Repeated practice over time is the best way to reinforce a skill. The best way to do this is to have children count out real objects in certain quantities of numbers on command, and then match them to the numbers or write the numbers. Eventually, they will need to work towards learning to look at a set of objects and start to instantly recognize that there are two or three objects in that set, without stopping to touch and count each object one by one. In my experience, by the end of Kindergarten, most children can look at a group of four or five objects and simply “know” at a glance how many objects are in that set. Board games that children and their families play with dice can really help achieve this goal, because children learn to recognize the patterns of the dice automatically and learn to instantly identify those dot patterns as quantities.
Once children have a firm sense of number and quantities in their heads, then it is time to start transferring these skills to paper. Some children can count real objects with no problem, but when they are asked to count a representation of those objects on paper, that is another question entirely! These objects drawn on paper cannot be felt or moved around, and so they are simply abstract representations of the real thing. It may seem to adults that this should be an easy and natural transition, but for the very young child, it can be a challenge! There are many practice pages provided in our Counting Creatures Volume One workbook for your use.
To help this process along, you may need to have children place real objects on top of the pictures of the objects on the paper, and then have your child count them aloud. After that, then remove the real objects and have your child count the objects pictured on the worksheet. Sometimes, having the child cross off the objects on the worksheet as he or she counts them can help, because they tend to count some of them twice and others not at all! Another thing that helps is teaching children to stick to a routine when counting objects pictured on a worksheet, such as always beginning at the top left and then counting from left to right and proceeding downward from there as they count.Children will also need to recognize the shapes that they have learned to name in the world around them. Try taking them on a shape walk to see what they can find! This can even be done simply within the walls of your own home or classroom. Some teachers even let their children use their iPods or iPads as cameras and have the children take pictures of the things in their rooms that are shaped like rectangles, etc. Then they share their pictures with the rest of the class. Children also need to realize that these shapes can be turned in any direction and are still identified as the same thing. There are many iPad and iPod apps that are great for this purpose. Check my blog post on my favorite apps for some great recommendations.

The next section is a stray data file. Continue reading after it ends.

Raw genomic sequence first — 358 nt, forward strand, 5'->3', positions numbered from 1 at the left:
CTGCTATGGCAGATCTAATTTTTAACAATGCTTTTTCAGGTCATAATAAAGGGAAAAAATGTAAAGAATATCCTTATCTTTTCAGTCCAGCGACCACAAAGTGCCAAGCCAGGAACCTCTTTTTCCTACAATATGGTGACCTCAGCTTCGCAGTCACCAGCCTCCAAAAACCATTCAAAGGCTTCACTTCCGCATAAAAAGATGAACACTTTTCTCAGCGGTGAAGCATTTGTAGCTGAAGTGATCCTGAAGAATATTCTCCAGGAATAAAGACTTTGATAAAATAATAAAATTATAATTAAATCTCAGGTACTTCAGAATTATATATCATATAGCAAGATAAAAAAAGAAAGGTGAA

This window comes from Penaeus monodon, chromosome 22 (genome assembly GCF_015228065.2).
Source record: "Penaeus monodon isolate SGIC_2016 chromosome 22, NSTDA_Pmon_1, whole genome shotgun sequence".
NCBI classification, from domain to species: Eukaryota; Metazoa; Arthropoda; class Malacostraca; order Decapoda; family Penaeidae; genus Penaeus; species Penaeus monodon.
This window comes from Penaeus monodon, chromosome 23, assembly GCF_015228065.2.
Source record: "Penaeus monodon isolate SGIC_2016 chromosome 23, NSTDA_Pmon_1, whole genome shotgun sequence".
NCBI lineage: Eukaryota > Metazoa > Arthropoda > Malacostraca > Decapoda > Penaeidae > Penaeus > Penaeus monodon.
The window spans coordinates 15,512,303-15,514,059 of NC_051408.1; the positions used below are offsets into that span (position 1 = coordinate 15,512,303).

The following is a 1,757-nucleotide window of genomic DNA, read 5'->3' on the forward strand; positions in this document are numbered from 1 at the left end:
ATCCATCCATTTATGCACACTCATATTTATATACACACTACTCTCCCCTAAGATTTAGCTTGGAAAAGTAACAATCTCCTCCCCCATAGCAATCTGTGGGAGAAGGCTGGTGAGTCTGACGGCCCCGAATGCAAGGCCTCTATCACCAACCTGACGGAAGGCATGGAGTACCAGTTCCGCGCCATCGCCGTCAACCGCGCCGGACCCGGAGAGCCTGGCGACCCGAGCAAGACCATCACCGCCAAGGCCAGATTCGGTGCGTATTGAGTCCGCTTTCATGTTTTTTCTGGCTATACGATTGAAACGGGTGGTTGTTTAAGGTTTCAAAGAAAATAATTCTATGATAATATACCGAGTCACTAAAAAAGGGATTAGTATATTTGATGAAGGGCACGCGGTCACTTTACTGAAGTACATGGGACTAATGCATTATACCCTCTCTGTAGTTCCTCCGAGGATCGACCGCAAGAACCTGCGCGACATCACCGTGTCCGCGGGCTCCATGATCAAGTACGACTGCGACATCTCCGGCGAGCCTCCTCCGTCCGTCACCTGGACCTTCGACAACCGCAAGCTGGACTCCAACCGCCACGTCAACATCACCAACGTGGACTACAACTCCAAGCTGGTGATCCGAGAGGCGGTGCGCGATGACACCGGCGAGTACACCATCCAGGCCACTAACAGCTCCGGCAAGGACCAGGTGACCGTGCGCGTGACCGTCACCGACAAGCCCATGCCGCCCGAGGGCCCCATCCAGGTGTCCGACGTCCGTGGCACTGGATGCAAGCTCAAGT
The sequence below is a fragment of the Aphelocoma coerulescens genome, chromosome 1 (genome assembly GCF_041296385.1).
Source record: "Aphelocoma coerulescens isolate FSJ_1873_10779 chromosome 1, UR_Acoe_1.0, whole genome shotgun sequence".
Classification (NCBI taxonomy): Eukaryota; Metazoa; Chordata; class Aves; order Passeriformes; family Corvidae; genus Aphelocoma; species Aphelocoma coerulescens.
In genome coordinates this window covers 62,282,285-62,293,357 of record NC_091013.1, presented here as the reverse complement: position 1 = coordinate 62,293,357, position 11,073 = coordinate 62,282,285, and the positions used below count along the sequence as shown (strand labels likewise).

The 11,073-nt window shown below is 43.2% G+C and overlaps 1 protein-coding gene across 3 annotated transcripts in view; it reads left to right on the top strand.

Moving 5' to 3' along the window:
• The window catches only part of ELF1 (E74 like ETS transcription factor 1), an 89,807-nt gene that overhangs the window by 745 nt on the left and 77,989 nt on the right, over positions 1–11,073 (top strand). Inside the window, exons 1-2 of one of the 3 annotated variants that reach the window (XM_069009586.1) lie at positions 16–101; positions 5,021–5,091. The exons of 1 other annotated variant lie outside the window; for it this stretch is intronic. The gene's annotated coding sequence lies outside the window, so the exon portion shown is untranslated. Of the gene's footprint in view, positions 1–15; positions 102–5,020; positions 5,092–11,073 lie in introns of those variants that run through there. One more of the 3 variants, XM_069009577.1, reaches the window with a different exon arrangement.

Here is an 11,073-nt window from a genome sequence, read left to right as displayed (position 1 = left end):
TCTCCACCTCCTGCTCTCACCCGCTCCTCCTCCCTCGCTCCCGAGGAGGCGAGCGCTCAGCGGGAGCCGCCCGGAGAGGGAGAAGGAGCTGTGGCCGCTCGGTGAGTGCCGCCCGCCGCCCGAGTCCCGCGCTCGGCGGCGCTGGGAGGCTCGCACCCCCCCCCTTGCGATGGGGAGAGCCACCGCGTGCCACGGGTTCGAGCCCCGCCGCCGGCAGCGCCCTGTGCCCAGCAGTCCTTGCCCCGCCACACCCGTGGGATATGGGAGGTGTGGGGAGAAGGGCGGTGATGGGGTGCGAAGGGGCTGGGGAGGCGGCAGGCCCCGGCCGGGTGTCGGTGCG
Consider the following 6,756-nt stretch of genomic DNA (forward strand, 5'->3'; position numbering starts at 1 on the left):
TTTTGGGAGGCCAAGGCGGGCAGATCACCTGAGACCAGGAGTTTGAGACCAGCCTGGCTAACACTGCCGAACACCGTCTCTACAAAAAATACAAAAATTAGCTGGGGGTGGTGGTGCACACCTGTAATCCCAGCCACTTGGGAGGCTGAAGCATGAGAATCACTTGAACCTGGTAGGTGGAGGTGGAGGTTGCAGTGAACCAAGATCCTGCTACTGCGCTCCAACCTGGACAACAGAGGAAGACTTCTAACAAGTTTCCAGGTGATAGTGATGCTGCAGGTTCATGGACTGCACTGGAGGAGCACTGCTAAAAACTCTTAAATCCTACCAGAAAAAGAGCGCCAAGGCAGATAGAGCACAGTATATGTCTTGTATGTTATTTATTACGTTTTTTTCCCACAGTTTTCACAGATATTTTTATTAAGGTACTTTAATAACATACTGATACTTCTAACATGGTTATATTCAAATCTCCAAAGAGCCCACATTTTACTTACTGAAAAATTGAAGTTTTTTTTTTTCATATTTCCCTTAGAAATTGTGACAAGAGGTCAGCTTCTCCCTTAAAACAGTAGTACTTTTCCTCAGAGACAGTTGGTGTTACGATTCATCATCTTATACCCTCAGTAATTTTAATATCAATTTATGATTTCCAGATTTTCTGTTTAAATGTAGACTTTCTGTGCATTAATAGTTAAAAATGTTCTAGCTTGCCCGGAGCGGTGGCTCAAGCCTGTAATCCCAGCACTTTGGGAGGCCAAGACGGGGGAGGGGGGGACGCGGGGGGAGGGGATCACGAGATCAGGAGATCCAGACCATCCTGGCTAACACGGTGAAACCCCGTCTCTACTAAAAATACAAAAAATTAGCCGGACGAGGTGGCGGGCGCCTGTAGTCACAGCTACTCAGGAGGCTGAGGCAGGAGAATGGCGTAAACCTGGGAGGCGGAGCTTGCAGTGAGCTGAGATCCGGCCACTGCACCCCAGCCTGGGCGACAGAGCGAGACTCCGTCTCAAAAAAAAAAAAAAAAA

Moving On From Number Sense
Lots of patterning, sorting, and problem solving, and counting must be done in order to develop mathematical thinking. Our Musical Math Resource CD has lots of activities for these kinds of things, plus songs to make it more fun. The CD and DVD also include songs for coin recognition, skip counting, estimation, volume shapes, addition, and subtraction! The songs help the children remember facts about each of the above topics that they will need to learn in Kindergarten and first grade. I hope you will check it out, as I find it to be an invaluable learning tool as well!
Moving On to Learning Numbers 11-30
Learning to recognize the numbers from 11-30 can be quite a challenge for many children. Jumpin’ Numbers Vol. 2 is a fun, multi-sensory way to practice these numbers. For more information on how to use this resource, please see our user guide on Jumpin Numbers Vol. 2.
Have fun teaching math this year! I would love to hear from you if you have tried any of the above teaching methods!If you enjoyed this post, consider signing up for the email updates at the top right of the page, or use Bloglovin or some other type of blog reader to follow my posts. And don’t forget to follow me on Pinterest, Facebook, and Google+, too!